10 Nov

Title: Red
Robert Schwentke
Jon Hoeber and Erich Hoeber, based on the comic book series by Warren Ellis and Cully Hamner
Bruce Willis, Morgan Freeman, John Malkovich, Mary-Louise Parker, Helen Mirren, Karl Urban, Richard Dreyfuss, Brian Cox, Ernest Borgnine
MPAA Rating:
PG-13, intense sequences of action violence and brief strong language
111 min
Major Awards:
IMDb Rating:
Rotten Tomatoes:


This is one all-star cast Red has, and even though it’s not the best action movie ever, it’s still a really above average thrill ride. And that’s thanks to its stars, who are all just seriously cool, and to its source material, a really stylish three-issue comic book series that gives the film all of its wittiness. This is a seriously kick-ass film, when they filmed in Toronto the local police got calls reporting machine guns being fired when it was actually the gunshot effects used in the film, that’s how kick-ass this film is.

The good thing about Red is that it never once tries to take itself seriously, it just tries to have a helluva good time, and on that count it succeeds tremendously. It doesn’t try to be a good movie, it doesn’t want any awards, it just wants to entertain, which in today’s film industry is easier said than done. This is a film fool of very cool actors, though all arguably a bit old. Bruce Willis is 55, John Malkovich 56, Morgan Freeman 73, Helen Mirren 65, Richard Dreyfuss 63, and Ernest Borgnine is a whopping 93. Karl Urban and Mary-Louise Parker, the young ones of this cast, are 38 and 46, respectively, which is still really old when compared to the usual actors chosen for these sort of films. And I liked it better this way, these are true quality actors having a lot of fun but still giving reliable performances.

RED stands for  “Retired: Extremely Dangerous”, which of course explains the above stated age group of its castmembers. Mr. Willis plays an ex-black ops agent, who then finds out that he has a target on his back, and so he enlists back his killing squad to mount up a defensive strategy. They are a cool team, Mr. Freeman is the one with liver cancer, Ms. Mirren is a English lady named Victoria, Mr. Cox is an Russian named Ivan, and Mr. Malkovich is Mr. Malkovich, you really need no more explaining. By the way, a nice little fact, in real life Ms. Mirren, though very much English, is actually the one of Russian descent, while Mr. Cox is, of course, English.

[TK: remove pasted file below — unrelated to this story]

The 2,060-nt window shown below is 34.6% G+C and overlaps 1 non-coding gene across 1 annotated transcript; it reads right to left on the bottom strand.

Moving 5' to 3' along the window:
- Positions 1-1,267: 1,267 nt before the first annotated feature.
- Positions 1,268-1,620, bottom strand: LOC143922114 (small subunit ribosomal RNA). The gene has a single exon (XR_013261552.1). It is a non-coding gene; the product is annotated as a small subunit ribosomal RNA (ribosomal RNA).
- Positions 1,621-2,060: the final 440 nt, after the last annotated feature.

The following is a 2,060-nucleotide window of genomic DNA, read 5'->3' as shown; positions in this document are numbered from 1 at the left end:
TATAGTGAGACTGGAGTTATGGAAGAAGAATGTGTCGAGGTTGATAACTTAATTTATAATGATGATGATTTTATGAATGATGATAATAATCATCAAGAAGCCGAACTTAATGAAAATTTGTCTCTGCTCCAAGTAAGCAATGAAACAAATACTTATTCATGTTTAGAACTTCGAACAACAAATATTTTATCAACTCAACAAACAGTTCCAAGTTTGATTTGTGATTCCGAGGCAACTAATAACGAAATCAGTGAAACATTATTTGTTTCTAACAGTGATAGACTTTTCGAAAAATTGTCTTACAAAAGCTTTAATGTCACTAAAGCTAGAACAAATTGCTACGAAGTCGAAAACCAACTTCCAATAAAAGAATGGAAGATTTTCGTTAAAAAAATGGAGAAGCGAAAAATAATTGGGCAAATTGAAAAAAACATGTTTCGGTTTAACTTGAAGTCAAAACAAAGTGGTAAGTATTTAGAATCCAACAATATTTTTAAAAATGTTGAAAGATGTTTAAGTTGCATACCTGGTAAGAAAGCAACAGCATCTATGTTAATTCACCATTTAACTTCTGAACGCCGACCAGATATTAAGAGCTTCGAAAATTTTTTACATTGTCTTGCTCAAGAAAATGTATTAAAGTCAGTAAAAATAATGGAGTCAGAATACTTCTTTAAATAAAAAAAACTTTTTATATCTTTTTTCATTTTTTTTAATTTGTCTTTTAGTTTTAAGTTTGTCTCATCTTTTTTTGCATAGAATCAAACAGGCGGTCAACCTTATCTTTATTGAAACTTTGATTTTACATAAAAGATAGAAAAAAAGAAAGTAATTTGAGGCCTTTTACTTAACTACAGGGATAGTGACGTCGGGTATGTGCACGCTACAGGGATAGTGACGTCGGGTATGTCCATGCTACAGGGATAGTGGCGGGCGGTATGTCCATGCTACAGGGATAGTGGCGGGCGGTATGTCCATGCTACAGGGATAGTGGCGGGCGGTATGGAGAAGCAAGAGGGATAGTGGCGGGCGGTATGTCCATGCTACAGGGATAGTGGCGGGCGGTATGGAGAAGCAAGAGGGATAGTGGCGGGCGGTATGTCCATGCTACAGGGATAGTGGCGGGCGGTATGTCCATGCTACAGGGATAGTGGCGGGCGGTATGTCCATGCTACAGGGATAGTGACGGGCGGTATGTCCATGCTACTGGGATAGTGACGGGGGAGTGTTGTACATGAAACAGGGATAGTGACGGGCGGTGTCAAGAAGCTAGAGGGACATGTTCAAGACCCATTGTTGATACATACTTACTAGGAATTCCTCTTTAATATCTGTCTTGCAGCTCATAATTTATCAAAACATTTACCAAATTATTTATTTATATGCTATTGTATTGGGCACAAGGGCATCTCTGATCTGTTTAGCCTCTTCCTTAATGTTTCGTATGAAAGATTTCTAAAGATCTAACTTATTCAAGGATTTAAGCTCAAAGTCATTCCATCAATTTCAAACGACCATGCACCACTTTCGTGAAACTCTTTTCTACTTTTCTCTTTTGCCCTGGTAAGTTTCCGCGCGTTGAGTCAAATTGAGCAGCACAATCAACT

Mary-Louise Parker is awesome in petty much everything she does, she’s the reason why Weeds is still such a good TV show, and in here she’s pretty sweet to watch, too. Her acting may be far off from the best its ever been, but it’s still quite cool. She plays Sarah, who’s taken along for the ride by Mr. Willis’ character, Frank. She’s taken because she’s the phone operator at the agency overseeing his retirement and in the process Frank’s fallen for her and thinks she may also be in danger. They have never met each other besides their phone conversations, so you already know how their relationship will go.

Red has conspiracies, complots, corrupt branches of the government, and lots of complicated things like that which, in any other movie that had gotten these actors, would have been explored more fully. But those complex aspects of the film are left unexplored and it just goes ahead and distracts us with action scene after action scene, while being kinda funny at times, too.

That sometimes is a problem though, not that it has fun with itself, but that sometimes it seems as though the film thinks it’s funner than it actually is. It’s like a guy who’s quite cool, and who you like, but that sometimes starts acting cooler than he actually is, pretending to be something else, which bugs you like crazy. That’s my one problem with Red, that in all its cleverness (because it really has some very smart moments) it overestimates itself, it doesn’t happen throughout its entirety, but it does happen, and that can be annoying at times.

But overall Red is fun, it could have been funner, that’s true, but it’s still a very nice ride to go on. And as I said, it thinks it’s hipper than it actually is, but still, this alongside with The Expendables proves that older actors can kick just as much, if not more ass than their younger counterparts, and, more importantly, they can act better too. Sure, there are no standout performances here, Mr. Willis has done this act plenty of times, but they are far better than in most of the younger-actor-starring films, especially the one given by Helen Mirren who with Red proves that she can seriously rock every single role she’s given. Because, really, what sight is better than seeing Dame Helen Mirren fire away on a machine gun? That alone is worth the price of admission.

Grade: B


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